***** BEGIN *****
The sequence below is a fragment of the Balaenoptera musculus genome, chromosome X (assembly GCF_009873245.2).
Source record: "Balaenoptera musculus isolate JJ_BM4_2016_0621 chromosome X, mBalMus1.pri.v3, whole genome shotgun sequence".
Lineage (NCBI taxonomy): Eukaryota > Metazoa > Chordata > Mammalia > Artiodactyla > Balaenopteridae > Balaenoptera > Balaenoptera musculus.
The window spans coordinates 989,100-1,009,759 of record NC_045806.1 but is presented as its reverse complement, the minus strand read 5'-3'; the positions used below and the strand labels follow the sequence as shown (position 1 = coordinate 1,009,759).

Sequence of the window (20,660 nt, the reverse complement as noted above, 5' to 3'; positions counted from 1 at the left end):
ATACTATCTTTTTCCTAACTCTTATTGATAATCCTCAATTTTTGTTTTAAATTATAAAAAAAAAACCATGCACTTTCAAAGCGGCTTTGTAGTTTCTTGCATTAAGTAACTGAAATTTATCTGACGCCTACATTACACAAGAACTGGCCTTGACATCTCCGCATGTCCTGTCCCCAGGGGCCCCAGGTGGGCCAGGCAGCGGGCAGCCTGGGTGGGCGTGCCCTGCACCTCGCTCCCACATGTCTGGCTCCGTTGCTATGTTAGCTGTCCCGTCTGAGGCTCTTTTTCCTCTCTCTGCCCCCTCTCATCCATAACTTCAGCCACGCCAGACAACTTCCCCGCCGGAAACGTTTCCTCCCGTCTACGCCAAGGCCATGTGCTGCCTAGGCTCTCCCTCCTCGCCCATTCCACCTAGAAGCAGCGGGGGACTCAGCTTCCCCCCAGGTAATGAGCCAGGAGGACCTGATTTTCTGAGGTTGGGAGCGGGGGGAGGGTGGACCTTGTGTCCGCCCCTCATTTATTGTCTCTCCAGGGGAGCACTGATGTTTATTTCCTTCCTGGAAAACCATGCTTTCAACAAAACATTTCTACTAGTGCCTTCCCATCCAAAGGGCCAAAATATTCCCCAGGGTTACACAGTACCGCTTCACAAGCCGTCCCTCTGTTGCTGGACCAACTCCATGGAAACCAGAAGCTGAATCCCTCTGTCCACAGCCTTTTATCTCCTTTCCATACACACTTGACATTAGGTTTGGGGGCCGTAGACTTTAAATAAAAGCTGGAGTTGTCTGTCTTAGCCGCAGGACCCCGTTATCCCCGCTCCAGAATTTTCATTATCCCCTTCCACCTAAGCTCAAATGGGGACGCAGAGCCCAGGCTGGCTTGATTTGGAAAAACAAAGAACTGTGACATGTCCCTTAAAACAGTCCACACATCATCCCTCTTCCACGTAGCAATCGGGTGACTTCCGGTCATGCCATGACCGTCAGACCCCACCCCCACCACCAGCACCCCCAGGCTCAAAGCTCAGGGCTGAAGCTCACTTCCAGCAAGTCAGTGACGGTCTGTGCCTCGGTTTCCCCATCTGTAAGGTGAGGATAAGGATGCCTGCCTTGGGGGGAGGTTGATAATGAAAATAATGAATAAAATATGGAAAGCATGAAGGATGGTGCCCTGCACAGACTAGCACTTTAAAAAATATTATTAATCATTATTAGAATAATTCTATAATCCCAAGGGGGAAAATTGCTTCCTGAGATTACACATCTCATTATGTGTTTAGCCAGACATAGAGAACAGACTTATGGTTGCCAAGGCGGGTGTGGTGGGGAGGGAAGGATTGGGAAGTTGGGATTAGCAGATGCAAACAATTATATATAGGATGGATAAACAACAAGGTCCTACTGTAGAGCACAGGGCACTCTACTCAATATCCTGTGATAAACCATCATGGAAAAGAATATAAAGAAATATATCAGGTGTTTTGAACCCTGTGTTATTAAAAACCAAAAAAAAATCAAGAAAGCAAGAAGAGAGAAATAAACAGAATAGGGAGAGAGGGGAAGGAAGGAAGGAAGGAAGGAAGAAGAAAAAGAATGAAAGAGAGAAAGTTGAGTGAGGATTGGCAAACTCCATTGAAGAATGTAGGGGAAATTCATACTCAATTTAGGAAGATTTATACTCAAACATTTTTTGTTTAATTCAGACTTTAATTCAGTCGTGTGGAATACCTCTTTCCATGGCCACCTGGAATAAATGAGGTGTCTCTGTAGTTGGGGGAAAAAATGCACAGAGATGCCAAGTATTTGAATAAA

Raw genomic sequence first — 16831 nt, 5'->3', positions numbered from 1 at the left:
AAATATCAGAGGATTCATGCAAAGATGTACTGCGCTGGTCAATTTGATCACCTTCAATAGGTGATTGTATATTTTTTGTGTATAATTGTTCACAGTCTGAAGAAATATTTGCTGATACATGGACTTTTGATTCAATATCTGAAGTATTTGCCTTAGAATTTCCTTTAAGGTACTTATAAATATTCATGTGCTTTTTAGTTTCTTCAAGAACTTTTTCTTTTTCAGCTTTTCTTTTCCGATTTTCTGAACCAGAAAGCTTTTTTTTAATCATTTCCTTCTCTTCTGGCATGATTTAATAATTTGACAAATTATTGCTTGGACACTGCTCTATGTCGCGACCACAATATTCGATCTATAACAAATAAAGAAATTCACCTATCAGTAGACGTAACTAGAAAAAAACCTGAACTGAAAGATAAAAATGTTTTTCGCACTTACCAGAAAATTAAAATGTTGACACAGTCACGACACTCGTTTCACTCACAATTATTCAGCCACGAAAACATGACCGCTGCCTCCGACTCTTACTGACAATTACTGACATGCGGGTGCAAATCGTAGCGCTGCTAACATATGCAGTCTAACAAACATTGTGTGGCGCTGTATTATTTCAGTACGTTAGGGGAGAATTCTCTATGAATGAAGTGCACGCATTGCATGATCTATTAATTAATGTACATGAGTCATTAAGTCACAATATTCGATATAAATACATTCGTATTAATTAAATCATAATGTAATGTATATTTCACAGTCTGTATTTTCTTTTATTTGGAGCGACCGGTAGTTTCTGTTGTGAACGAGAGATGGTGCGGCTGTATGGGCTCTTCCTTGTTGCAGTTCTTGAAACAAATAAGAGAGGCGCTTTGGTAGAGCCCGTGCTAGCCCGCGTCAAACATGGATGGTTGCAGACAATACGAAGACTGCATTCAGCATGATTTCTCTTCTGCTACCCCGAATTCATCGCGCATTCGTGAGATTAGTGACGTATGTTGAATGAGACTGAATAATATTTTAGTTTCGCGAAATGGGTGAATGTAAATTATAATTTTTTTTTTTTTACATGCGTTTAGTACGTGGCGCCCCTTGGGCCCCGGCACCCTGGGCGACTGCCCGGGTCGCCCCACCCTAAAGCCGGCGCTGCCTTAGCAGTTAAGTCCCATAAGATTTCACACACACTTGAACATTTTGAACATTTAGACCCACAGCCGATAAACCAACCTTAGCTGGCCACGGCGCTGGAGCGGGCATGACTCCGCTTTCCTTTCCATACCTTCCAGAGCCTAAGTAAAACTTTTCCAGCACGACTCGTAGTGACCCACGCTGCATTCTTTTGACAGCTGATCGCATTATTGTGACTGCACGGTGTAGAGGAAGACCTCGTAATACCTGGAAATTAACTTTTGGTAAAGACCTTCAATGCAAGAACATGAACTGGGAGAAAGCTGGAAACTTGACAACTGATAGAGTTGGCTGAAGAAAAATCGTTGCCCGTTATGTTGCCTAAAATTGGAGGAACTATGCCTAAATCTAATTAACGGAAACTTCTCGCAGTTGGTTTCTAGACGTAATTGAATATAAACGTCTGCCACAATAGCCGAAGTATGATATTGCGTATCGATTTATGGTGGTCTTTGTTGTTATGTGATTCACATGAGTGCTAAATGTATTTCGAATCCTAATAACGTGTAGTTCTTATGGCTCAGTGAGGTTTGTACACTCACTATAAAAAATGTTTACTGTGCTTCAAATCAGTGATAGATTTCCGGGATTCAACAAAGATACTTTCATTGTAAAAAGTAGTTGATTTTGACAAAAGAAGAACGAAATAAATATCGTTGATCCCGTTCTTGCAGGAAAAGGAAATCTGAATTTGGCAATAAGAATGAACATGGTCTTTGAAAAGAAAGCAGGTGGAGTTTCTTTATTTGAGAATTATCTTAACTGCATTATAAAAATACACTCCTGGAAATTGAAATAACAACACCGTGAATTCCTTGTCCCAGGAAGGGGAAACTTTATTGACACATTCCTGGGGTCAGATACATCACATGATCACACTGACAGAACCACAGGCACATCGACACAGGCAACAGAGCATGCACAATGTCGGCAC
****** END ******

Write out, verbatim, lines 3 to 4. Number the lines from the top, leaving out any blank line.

Lineage (NCBI taxonomy): Eukaryota > Metazoa > Chordata > Mammalia > Artiodactyla > Balaenopteridae > Balaenoptera > Balaenoptera musculus.
The window spans coordinates 989,100-1,009,759 of record NC_045806.1 but is presented as its reverse complement, the minus strand read 5'-3'; the positions used below and the strand labels follow the sequence as shown (position 1 = coordinate 1,009,759).